Okay, I admit I stole that title from UC English Professor Nathan Brown, whose essay/speech “Five Theses on Privatization and the UC Struggle” has been on my mind ever since I read it a couple of days ago. Everyone should read it and try not to blow their brains out.
Prof. Brown starts by explaining why tuition increases are not a defensive measure that colleges take in order to make up for decreased state funding. Instead, tuition increases are an administrative strategy to increase revenue. They are part of the logic of privatization that has brought higher education to its knees in recent decades. Tuition has gone up 400% since the 1980s, far outpacing inflation or family income. All while the ranks of low-wage adjuncts have grown to obscene proportions.
What do tuition increases and privatization strategies have to do with postacademia?
As I’ve argued on this blog before, the reason so many PhDs can’t find jobs is not because of “natural” market fluctuations or because candidates did something wrong. Many deserving, committed people won’t find jobs (whether they want them or not) because the strategy of privatization beloved by hedge fund managers everywhere has seeped into academe like a toxic sludge.
Here’s part of Prof. Brown’s powerful statement about how deeply, utterly connected academia is to the world.
“The university is not a place ‘cut off’ from the rest of the world or from other political situations. The university is one situation among many in which we struggle against debt, exploitation, and austerity. The university struggle is part of this larger struggle. And as part of this larger struggle, the university struggle is also an anti-capitalist struggle.”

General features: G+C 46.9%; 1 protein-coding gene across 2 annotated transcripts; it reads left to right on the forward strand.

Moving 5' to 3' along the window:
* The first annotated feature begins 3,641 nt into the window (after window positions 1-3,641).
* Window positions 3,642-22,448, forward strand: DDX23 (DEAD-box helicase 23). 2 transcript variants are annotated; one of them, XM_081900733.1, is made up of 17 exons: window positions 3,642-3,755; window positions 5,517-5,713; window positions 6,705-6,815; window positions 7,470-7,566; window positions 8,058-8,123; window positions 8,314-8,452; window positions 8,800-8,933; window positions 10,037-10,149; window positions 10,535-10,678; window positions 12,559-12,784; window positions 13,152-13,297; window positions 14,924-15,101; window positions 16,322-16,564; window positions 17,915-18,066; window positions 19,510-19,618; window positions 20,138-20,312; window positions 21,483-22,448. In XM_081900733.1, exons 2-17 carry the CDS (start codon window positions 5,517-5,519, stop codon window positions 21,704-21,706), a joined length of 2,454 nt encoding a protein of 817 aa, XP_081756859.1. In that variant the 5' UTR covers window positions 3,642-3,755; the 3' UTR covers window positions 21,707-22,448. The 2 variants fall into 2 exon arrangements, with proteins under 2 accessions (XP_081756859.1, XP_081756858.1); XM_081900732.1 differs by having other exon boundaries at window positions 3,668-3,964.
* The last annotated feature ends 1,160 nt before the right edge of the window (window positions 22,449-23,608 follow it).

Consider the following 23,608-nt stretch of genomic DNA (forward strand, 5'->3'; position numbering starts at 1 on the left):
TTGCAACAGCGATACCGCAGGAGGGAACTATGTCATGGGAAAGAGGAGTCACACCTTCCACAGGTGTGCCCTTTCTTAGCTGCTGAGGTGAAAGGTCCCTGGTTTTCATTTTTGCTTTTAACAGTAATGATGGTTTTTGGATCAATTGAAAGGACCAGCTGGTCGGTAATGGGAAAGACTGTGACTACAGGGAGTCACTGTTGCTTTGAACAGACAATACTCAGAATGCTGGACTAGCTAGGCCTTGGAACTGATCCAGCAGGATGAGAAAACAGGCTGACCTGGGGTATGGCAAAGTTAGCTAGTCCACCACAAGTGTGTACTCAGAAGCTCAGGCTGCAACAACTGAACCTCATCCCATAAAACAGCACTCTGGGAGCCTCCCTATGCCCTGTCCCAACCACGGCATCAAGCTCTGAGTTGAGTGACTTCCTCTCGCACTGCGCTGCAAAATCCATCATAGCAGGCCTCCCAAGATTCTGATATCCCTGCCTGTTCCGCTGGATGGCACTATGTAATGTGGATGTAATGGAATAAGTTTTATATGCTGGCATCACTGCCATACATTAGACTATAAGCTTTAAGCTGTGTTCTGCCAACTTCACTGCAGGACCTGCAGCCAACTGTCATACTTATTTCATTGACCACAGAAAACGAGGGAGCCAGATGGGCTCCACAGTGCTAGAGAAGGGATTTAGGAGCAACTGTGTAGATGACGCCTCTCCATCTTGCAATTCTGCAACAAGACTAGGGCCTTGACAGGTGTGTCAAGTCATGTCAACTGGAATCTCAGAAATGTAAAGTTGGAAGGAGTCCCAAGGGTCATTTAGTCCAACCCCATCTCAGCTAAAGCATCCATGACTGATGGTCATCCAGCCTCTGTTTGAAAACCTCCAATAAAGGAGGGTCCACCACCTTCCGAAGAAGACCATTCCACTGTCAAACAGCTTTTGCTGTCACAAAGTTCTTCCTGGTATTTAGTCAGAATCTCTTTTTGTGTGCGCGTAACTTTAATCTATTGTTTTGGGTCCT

What does it mean to engage in an anti-capitalist struggle as a lowly postacademic set adrift on the currents of privatization and austerity? I think it just might mean taking a stand, once and for all, against student debt.
I’ll be writing more about student debt and the havoc it has wrought in the lives of millions of people who drank the “if I go to school and work really hard, I will have a secure life in a job that doesn’t suck” Kool-Aid because they were thirsty and it was the only beverage available.
For now, check out the campaign some people I know have been working on to gather a million signatures from debtors who can’t take it anymore. Yeah, I know what some are going to say. “How can you pledge not to pay your debts? That is just crazytalk from freeloaders!”
I don’t buy it. This campaign is not about evading debt or responsibility. It’s about fairness and economic justice. It’s about education as a right, not a source of profit.
We should not merely gather, humbly, at the foot of the Powers That Be (you might call them the 1%) and say something reasonable like, “please lower our interest rates!” This is the time for bold action. Academia is the real world; it’s time to reclaim it.